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Can buildings make you happy?

  • Story Highlights
  • Alain de Botton authored The Architecture of Happiness
  • He believes emotions are shown in, and can be deduced from architecture
  • Architect Robert Adam disagrees with many of de Botton's ideas
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By Mike Steere
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LONDON, England (CNN) -- Is it possible to have a building that can make you happy, sad, or even angry?

The Experience Music Project in Seattle has appeared in the Forbes list of ugly buildings. Does it affect your mood?

The Experience Music Project in Seattle has appeared in the Forbes list of ugly buildings. Does it affect your mood?

Alain de Botton thinks it is.

The Swiss-born British writer, modern-day philosopher, and author of international bestseller "The Architecture of Happiness", believes there is more to buildings and architecture than we may think.

Taking on 19th Century French writer Stendhal's motto that "beauty is the promise of happiness," de Botton analyzes human surroundings and considers how our needs and desires are transferred into architecture.

He also discusses the amount to which architecture can affect our personal happiness.

De Botton told CNN he felt that a beautiful building, or likewise, an ugly structure, could affect how we feel.

"Beauty has a huge role to play in altering our mood. When we call a chair or a house beautiful, really what we're saying is that we like the way of life it's suggesting to us. It has an attitude we're attracted to: if it was magically turned into a person, we'd like who it was.

"It would be convenient if we could remain in much the same mood wherever we happened to be ...but unfortunately we're highly vulnerable to the coded messages that emanate from our surroundings," he said.

But, how do buildings manage to cast their bricks and mortar over our emotions?

"One might say that architecture suggests a mood to us, which we may be too internally troubled to be able to take up. Its effectiveness could be compared to the weather: a fine day can substantially change our state of mind -- and people may be willing to make great sacrifices to be nearer a sunny climate," de Botton said.

De Botton believed that structures communicate with us in various ways.

"This book focuses our minds on the idea that buildings speak -- and on topics which can readily be discerned. They speak of democracy or aristocracy, openness or arrogance, welcome or threat, a sympathy for the future or a hankering for the past."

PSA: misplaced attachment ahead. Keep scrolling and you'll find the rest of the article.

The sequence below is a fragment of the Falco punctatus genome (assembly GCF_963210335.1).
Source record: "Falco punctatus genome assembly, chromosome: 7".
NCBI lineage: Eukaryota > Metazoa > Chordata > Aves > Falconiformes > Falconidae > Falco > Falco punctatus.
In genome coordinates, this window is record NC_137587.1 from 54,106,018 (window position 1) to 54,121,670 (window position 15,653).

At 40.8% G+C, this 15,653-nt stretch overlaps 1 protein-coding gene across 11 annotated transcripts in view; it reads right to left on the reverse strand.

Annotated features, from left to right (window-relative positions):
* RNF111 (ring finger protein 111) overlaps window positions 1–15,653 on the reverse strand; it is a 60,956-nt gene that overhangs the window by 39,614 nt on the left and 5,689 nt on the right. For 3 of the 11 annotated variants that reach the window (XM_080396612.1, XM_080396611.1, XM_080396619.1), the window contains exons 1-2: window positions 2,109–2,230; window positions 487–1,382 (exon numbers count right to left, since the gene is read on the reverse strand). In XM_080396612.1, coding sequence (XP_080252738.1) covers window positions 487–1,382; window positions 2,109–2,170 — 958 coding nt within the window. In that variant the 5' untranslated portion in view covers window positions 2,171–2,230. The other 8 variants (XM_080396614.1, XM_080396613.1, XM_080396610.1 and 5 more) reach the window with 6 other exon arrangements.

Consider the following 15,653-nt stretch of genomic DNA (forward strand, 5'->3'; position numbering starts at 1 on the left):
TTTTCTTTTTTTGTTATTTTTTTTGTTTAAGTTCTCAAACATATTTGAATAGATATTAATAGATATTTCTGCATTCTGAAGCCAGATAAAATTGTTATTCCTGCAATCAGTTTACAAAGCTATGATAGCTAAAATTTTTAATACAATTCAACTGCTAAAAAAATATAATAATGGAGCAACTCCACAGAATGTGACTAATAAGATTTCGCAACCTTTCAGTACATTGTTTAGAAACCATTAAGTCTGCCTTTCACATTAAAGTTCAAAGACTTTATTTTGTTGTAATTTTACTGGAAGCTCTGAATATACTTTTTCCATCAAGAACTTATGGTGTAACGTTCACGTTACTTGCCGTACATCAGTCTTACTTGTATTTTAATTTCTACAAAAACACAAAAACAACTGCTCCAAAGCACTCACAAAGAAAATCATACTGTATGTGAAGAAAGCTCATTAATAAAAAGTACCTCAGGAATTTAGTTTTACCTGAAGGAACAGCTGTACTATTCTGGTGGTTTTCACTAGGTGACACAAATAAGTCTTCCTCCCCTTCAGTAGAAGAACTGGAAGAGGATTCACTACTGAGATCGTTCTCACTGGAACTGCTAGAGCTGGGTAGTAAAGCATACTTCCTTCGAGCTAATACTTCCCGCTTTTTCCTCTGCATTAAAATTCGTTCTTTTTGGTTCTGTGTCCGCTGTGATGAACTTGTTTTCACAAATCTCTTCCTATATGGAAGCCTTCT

So, indeed your own house could be making you happy or sad, de Botton suggests.

"They (houses) tell us of certain moods that they seek to encourage and sustain in their inhabitants. While keeping us warm and helping us in mechanical ways, they simultaneously hold out an invitation for us to be specific sorts of people. They speak of particular visions of happiness," he said.

De Botton said there are "thousands" of public buildings which are ugly and could possibly force a negative, saddening, or even potential anger-producing mood upon us.

What are some examples?

De Botton is quick to mention the new Westfield mall opening in Shepherd's Bush, London, which he describes as a "monument to human idiocy" which represents a "large, confused shed, which offers the wider community nothing but a windowless façade clad in nauseating green paneling, with an utter indifference to symmetry, proportion or beauty".

And what other buildings could be considered a structure of sadness?

Certainly, Microsoft co-founder Paul Allen's Experience Music Project building in Seattle has to be a nominee -- featuring in the Forbes list of the top ten ugliest buildings in the world.

Elsewhere, London's Millennium Dome (or 02 Arena) and Cleveland's Rock and Roll Hall of Fame, are other well-known candidates for buildings that could destroy one's day, after featuring in various "ugly" lists.

At the other end of the scale, de Botton has some ideas about structures we should cast our eyes upon to make us happy.

While all of this is rather subjective, de Botton said there were some aesthetic values that were universally appreciated.

He was particularly fond of the highly-detailed yet serene Senate House in Bloomsbury, London, and also the Georgian-style architecture of Bedford Square, also in London.

It's fair to say though, that not everyone in the architectural world is as optimistic about the power of architecture over people.

In a debate with architect Robert Adam organized by, Adam attacked de Botton's ideas.

After questioning de Botton's use of the word "us" when presenting some opinions, Adam said he did not believe that people were culturally aware enough to take notice of such details.

"I wouldn't call myself a pessimist because it would mean I feel bad about popular culture, which I don't. What I think we have at the moment is people who are unprepared to take on the language of the greater part of the population," he said.

We want to know what you think. Do you believe buildings can influence the way we feel? Give us your examples of buildings that make you happy or sad in the Sound Off box below and we'll publish the best.

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